As I sat watching the latest Republican presidential debate in my living room last week, I was certain I had heard the arguments being made by the leading Republican candidates on Iraq before. Then it dawned on me; I had heard almost exactly the same words three years ago. Those same arguments had come out of the mouths of John Kerry, John Edwards and Hillary Clinton during the 2004 election campaign.
My memory turned out to be correct as I reread the transcripts of the 2004 election debates. John Kerry and John Edwards made almost exactly the same arguments being made by Giuliani, Romney and McCain during the Presidential debates this year: The war needs to continue, we support the "mission" of promoting "democracy" in Iraq, Bush has mismanaged the war, and all of the above claim to have a better plan to "win."
They all agree Bush has "mismanaged" the war…
"We did, however, not do a great job after we knocked down Saddam Hussein and won the war to take him down and his military." ~ Mitt Romney June 5, 2007
"We’re not going to suggest to them that things are going well in Iraq or anyplace else when, in fact, they’re not." ~ John Edwards October 5, 2004
"This war was very badly mismanaged for a long time." ~ John McCain June 5, 2007
… but they all want to "succeed":
"We must succeed and give it a chance to succeed." ~ John McCain June 5, 2007
"I believe that we have to win this. The president and I have always agreed on that. And from the beginning, I did vote to give the authority, because I thought Saddam Hussein was a threat, and I did accept that intelligence. " ~ John Kerry Sept. 30, 2004
"It’s unthinkable that you would leave Saddam Hussein in charge of Iraq and be able to fight the war on terror…. And we have to be successful in Iraq." ~ Rudy Giuliani, June 5, 2007
As far as I’m concerned, John Kerry and John Edwards should sue Rudy McRomney for plagiarism.
The "leading" Republicans in polls (thus far) are three years behind the Democrats on Iraq policy, as far as I can see. But this was only an initial reaction to rereading the 2004 transcripts of what the leading Democrats said about Iraq. The Republicans may really not be developmentally delayed Democrats — "retarded Democrats," if you will — because it could simply be my pre-judgment.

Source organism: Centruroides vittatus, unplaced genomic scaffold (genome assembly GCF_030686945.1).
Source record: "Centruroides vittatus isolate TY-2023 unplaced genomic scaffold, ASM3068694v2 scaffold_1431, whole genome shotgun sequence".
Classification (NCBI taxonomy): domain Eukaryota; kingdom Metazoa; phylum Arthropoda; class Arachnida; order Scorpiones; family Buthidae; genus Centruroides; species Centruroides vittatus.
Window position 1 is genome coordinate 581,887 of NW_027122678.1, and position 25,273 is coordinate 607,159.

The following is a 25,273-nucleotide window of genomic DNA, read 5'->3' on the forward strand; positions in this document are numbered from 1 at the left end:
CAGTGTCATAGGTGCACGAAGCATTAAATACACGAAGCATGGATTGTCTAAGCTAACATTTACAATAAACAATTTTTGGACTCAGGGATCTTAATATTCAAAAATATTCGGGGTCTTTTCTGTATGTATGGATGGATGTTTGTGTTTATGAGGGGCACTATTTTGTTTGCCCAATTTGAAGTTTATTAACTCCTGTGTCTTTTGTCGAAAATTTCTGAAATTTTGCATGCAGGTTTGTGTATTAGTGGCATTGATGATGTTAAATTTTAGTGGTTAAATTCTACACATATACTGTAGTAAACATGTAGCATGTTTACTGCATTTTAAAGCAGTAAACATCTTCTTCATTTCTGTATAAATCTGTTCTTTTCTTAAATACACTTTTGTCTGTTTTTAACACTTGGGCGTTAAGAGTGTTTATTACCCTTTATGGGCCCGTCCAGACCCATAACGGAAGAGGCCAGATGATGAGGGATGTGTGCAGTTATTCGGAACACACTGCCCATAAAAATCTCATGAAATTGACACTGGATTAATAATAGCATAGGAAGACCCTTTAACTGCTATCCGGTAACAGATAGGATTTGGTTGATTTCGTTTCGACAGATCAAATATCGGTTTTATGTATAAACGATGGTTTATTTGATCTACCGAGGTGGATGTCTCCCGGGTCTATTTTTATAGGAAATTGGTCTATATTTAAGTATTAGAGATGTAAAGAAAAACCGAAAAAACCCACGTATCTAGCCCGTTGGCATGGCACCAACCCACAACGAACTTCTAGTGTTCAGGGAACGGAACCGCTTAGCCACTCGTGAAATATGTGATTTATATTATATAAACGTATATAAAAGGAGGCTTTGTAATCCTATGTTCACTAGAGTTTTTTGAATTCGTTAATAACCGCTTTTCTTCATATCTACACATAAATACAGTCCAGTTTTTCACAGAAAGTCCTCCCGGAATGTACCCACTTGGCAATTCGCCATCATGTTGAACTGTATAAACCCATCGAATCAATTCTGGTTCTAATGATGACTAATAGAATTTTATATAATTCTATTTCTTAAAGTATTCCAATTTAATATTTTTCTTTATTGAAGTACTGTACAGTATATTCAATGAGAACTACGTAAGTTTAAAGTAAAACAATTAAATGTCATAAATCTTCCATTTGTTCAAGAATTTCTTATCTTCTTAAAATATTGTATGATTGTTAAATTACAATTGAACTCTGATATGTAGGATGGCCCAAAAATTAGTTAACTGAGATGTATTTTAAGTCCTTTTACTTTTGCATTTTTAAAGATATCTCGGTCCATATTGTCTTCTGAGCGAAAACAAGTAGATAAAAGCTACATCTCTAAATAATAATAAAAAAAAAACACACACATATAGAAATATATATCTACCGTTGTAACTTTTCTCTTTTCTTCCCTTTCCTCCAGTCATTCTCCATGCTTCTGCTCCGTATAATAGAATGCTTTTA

I had to test the theory in as scientific a manner as possible.
So I gathered 18 quotes — nine each from the three leading Republican contenders this year and the leading Democrats in 2004 — and read them to callers on my radio talk show, Dangerous Talk, on WPEP in Southeastern New England. I asked callers to guess whether it was "Rudy McRomney 2007" or "Ed Kerry-Clinton 2004." For three correct answers in a row I offered a pair of free movie tickets as a prize. Since each quote was a 50-50 shot on a pure guess, there was at least a one in six chance that the caller would walk away with the tickets.
I figured that if my thesis was correct — and callers couldn’t tell the difference between Democrats three years ago and the Republican contenders today — I had a 50-50 chance of pocketing the tickets for myself. But my calculations may have been wrong; I’ve never been much of a numbers person.
And I ran out of quotes before any of the callers answered three in a row correctly. Nobody could tell the difference between the Republicans today and the Democrats three years ago.
And most importantly for me, the movie tickets remain in my hands.
One of my regular callers — a reliable defender of the Bush Iraq policy — refused to play the game on the grounds that the quotes were "taken out of context." But when I repeatedly pressed him to explain one tangible difference in the policies offered between the Rudy McRomney today and the leading Democrats in 2004, his only response was to change the subject repeatedly.
Some Republican loyalists might point out that Ron Paul, the lone Republican presidential candidate who has opposed the Iraq war from the beginning, has an Iraq position almost identical to some of the leading Democrats these days. And that’s true, as far as it goes. But Hillary Clinton and John Edwards have changed their stances by following Ron Paul (and, hat tip to Dennis Kucinich, Mike Gravel and Barack Obama, who also opposed the war from the beginning), not because Ron Paul changed his position. Democrats can learn from reality, but not the retarded Democrats with an "R" in front of their name on the voting column.
It is the Democrats who are following Rep. Paul, and all of the other nine Republican candidates are following the Democrats. Even the Republican "leaders" (Romney, Giuliani and McCain) are followers. In fact, they are the most fervent followers of the Democratic policies three years ago.
Nobody is living in the past more than these three, and nobody is more energetically following a failed policy already rejected by the voters than Rudy McRomney.
That’s why I think a candidate like Ron Paul has a real chance to win the nomination, though I didn’t think so just two months ago. He’s the only leader in the Republican Party, and he’s been leading on an issue that is going to get much more unpopular for Rudy McRomney as the primaries approach.
Now I’ve got to end this column. I have a movie date with my wife, Mrs. Dangerous, on some free tickets I scored.
Thomas R. Eddlem [send him mail] is a conservative radio talk show host on WPEP-AM1570 in Massachusetts and Legislative Action Director for RightSourceOnline.com. He writes for LewRockwell.com, Pro Libertate and Antiwar.com.